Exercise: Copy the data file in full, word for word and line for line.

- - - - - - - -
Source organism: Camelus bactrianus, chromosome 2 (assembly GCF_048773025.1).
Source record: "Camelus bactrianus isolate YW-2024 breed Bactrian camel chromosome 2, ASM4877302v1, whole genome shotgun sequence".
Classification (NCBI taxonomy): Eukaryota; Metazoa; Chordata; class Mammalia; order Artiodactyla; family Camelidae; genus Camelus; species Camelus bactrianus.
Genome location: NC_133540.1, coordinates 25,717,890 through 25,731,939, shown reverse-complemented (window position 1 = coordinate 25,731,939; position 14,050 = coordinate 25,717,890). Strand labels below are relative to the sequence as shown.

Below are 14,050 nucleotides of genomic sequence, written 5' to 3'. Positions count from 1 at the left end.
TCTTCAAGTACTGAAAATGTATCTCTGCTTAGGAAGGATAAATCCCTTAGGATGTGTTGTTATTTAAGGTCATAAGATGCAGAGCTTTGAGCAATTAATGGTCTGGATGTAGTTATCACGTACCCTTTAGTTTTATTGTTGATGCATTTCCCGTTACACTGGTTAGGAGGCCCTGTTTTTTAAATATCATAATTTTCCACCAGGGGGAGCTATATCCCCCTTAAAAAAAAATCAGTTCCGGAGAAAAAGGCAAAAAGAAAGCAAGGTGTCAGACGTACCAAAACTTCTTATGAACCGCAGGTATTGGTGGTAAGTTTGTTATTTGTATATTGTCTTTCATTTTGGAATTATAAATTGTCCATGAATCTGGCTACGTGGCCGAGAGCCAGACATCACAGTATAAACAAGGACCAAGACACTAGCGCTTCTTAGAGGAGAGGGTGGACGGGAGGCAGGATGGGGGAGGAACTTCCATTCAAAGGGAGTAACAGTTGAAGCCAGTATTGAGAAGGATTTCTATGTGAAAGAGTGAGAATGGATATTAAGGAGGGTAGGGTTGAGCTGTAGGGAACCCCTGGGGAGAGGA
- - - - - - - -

Source organism: Camelus bactrianus, chromosome 2 (assembly GCF_048773025.1).
Source record: "Camelus bactrianus isolate YW-2024 breed Bactrian camel chromosome 2, ASM4877302v1, whole genome shotgun sequence".
Classification (NCBI taxonomy): Eukaryota; Metazoa; Chordata; class Mammalia; order Artiodactyla; family Camelidae; genus Camelus; species Camelus bactrianus.
Genome location: NC_133540.1, coordinates 25,717,890 through 25,731,939, shown reverse-complemented (window position 1 = coordinate 25,731,939; position 14,050 = coordinate 25,717,890). Strand labels below are relative to the sequence as shown.

Below are 14,050 nucleotides of genomic sequence, written 5' to 3'. Positions count from 1 at the left end.
TCTTCAAGTACTGAAAATGTATCTCTGCTTAGGAAGGATAAATCCCTTAGGATGTGTTGTTATTTAAGGTCATAAGATGCAGAGCTTTGAGCAATTAATGGTCTGGATGTAGTTATCACGTACCCTTTAGTTTTATTGTTGATGCATTTCCCGTTACACTGGTTAGGAGGCCCTGTTTTTTAAATATCATAATTTTCCACCAGGGGGAGCTATATCCCCCTTAAAAAAAAATCAGTTCCGGAGAAAAAGGCAAAAAGAAAGCAAGGTGTCAGACGTACCAAAACTTCTTATGAACCGCAGGTATTGGTGGTAAGTTTGTTATTTGTATATTGTCTTTCATTTTGGAATTATAAATTGTCCATGAATCTGGCTACGTGGCCGAGAGCCAGACATCACAGTATAAACAAGGACCAAGACACTAGCGCTTCTTAGAGGAGAGGGTGGACGGGAGGCAGGATGGGGGAGGAACTTCCATTCAAAGGGAGTAACAGTTGAAGCCAGTATTGAGAAGGATTTCTATGTGAAAGAGTGAGAATGGATATTAAGGAGGGTAGGGTTGAGCTGTAGGGAACCCCTGGGGAGAGGA